Theatre was twice born in Western culture, both times emerging slowly from the womb of religion. Traces of the genetic kinship remain: church services are often highly theatrical, and sometimes the stage is a place of deep spiritual revelation. But on the whole, the mother and her wayward child do not keep each other company these days; they live in separate houses. You won’t mistake the one for the other--unless you happen to attend Church-- the church of Young Jean Lee in our Dusty Loo Bon Vivant Theater.
In Church, four earnest young ministers, three female, one male, take turns preaching. There is some singing, a little dancing, and a moment of considerable uplift at the close. Each of the testimonies is vivid and potent. There is sincerity from start to finish. So it may come as a surprise to learn that this play was written by an atheist.
Young Jean Lee was the child of parents who adhered to an Evangelical faith. She went to church as a kid, and she hated it. She was hostile to Christianity. At college, she declared her independence from her parents’ religion and decided to become a playwright. She liked to assign herself the task of writing plays about the most difficult and unlikely of possible subjects--writing “the worst play possible,” she says. So she wrote about church. The result is not what you might expect. Church is a play that is mostly indistinguishable from a joyful church service, but since it is conducted in a theater it also feels like a play. The Bon Vivant seems like an ideal setting for reuniting this particular mother and child, since our stage was originally an assembly room for a religious organization, so it is a home for both religion and art.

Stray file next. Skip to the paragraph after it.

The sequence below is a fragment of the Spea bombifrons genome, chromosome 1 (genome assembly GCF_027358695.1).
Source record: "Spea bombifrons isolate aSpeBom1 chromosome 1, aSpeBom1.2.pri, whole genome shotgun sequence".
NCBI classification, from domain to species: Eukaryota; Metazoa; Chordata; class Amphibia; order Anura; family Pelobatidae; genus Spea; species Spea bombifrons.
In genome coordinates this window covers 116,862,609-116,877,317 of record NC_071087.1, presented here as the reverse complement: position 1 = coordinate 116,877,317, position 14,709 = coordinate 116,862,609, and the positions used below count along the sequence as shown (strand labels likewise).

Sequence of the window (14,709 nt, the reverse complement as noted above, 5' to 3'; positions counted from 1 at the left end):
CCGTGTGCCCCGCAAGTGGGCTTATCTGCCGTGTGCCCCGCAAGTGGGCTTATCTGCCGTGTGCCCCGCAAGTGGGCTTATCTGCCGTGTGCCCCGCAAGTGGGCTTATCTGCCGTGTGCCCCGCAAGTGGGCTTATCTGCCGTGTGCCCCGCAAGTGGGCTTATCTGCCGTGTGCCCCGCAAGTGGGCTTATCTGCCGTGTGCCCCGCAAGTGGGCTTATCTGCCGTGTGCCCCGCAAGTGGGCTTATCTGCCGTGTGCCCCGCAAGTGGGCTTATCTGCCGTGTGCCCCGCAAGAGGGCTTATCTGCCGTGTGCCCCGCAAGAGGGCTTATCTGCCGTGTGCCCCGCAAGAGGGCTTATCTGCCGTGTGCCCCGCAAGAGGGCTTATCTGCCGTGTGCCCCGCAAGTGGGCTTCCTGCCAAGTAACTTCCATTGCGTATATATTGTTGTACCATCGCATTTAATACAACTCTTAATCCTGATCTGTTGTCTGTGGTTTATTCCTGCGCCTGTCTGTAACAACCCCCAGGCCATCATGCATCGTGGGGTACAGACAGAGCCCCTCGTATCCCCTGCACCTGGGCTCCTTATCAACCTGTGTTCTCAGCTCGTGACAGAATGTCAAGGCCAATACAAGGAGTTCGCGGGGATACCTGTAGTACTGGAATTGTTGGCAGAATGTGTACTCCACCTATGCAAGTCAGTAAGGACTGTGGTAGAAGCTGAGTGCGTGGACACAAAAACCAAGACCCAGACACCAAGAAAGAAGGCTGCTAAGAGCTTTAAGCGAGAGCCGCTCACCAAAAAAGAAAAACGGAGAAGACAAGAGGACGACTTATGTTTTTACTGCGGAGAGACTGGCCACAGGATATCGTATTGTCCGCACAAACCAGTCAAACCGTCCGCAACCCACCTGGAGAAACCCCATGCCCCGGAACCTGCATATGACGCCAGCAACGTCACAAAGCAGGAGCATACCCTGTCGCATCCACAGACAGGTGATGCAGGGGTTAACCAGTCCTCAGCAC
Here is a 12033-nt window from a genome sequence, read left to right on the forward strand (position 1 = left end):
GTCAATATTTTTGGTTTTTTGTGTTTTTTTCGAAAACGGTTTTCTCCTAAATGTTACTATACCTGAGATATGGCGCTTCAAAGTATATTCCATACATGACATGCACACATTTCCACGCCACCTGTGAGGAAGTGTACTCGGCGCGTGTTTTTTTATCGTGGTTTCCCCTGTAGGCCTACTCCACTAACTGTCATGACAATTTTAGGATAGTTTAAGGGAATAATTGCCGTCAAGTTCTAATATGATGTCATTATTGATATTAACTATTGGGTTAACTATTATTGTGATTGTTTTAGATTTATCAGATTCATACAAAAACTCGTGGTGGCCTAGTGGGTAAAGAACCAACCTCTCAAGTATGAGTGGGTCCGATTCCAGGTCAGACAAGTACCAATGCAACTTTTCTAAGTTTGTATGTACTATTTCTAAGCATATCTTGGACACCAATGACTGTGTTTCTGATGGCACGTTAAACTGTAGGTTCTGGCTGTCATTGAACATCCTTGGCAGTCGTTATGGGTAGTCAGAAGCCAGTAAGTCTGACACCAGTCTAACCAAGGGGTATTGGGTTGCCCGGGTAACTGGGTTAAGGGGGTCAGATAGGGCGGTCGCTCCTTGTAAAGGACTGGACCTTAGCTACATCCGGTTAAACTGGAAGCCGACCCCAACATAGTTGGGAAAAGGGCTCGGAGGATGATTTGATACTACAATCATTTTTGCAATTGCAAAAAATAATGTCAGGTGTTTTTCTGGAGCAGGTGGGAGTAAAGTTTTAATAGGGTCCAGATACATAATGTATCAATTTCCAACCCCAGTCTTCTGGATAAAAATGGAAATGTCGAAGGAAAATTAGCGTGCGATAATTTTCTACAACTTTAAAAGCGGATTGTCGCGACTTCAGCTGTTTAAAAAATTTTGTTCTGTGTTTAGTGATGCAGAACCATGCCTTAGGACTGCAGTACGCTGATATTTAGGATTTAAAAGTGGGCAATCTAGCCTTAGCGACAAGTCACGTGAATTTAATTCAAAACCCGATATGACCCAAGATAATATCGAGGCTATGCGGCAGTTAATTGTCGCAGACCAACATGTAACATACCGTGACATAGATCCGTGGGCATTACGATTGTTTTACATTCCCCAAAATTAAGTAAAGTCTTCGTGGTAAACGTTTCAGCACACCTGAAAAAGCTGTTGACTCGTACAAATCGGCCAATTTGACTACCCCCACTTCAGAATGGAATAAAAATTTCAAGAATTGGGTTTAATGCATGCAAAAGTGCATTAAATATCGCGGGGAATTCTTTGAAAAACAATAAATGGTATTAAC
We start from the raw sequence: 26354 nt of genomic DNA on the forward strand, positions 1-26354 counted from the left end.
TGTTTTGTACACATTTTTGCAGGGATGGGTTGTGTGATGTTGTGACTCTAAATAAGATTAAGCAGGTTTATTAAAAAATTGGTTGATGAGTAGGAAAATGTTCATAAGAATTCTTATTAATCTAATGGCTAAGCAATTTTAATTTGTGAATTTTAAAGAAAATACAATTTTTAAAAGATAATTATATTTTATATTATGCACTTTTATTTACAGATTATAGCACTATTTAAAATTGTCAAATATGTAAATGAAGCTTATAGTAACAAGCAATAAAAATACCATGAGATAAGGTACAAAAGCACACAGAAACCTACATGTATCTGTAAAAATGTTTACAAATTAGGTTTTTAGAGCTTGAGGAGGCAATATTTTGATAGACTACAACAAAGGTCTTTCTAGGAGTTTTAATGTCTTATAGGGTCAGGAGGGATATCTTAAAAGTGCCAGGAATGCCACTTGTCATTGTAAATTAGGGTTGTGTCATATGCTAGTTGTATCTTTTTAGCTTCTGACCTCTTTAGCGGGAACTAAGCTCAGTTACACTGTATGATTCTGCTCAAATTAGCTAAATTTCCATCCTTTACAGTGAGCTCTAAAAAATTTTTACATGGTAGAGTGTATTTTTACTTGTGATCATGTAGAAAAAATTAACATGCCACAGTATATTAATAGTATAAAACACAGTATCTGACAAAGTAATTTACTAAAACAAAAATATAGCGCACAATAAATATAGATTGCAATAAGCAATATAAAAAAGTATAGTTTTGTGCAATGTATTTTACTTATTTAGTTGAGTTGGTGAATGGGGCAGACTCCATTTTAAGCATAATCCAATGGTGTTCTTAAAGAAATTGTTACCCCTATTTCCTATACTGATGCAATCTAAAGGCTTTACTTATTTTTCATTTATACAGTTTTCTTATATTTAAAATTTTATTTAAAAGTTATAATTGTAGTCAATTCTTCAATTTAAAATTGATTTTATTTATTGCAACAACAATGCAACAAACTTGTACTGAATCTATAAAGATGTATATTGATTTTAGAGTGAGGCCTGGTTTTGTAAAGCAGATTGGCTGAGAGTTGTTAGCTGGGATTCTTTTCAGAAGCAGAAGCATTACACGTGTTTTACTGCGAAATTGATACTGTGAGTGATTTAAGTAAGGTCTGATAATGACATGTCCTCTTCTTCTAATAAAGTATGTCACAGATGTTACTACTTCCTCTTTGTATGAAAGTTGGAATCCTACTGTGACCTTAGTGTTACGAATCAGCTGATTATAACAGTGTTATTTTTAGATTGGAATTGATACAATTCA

What does is feel like to go to Church? We’ll all have to find out. It’s very wholesome--“G-rated,” Lee says. There is no profanity, no swearing, and no sex. My guess is that it will sometimes strike you as pretty funny---the confessions and parables of these ministers do take some odd turns. Sometimes the preaching feels just a little insane. But then again, is there anything more deeply mysterious, more powerful, and more irrational than deep faith? But do not assume this is a play about dumb wacky Christians. Sometimes you will find yourself provoked and even targeted--Church challenges us to confront some uncomfortable truths about ourselves. These are not namby-pamby Cream of Wheat preachers. The play comes right at you-- and especially at you if you are among the unconverted. But Church also comforts, entertains, and inspires. Actually it all sounds like the stuff of drama, don’t you think? And so it is, and it is also something more. I can promise you Church will feel familiar yet unlike anything you have ever seen or heard.
We are thrilled to present the work of one of our most critically acclaimed new playwrights. And we are extra-thrilled to be able to present the playwright herself! Young Jean Lee will be with us for our Prologue series on October 30th. As always, the Prologue lectures and discussions are free to the public--no plates will be passed. I have not met Ms. Lee, but we share a common mentor, a Shakespeare teacher of ours in Berkeley. I asked my eminent professor what I would think of this exotic and possibly intimidating character, a Korean American atheist preacher of faith on stage. He said, “You will adore her.”
Hie thee to Church! You won’t be sorry you harkened to the word of Young Jean Lee!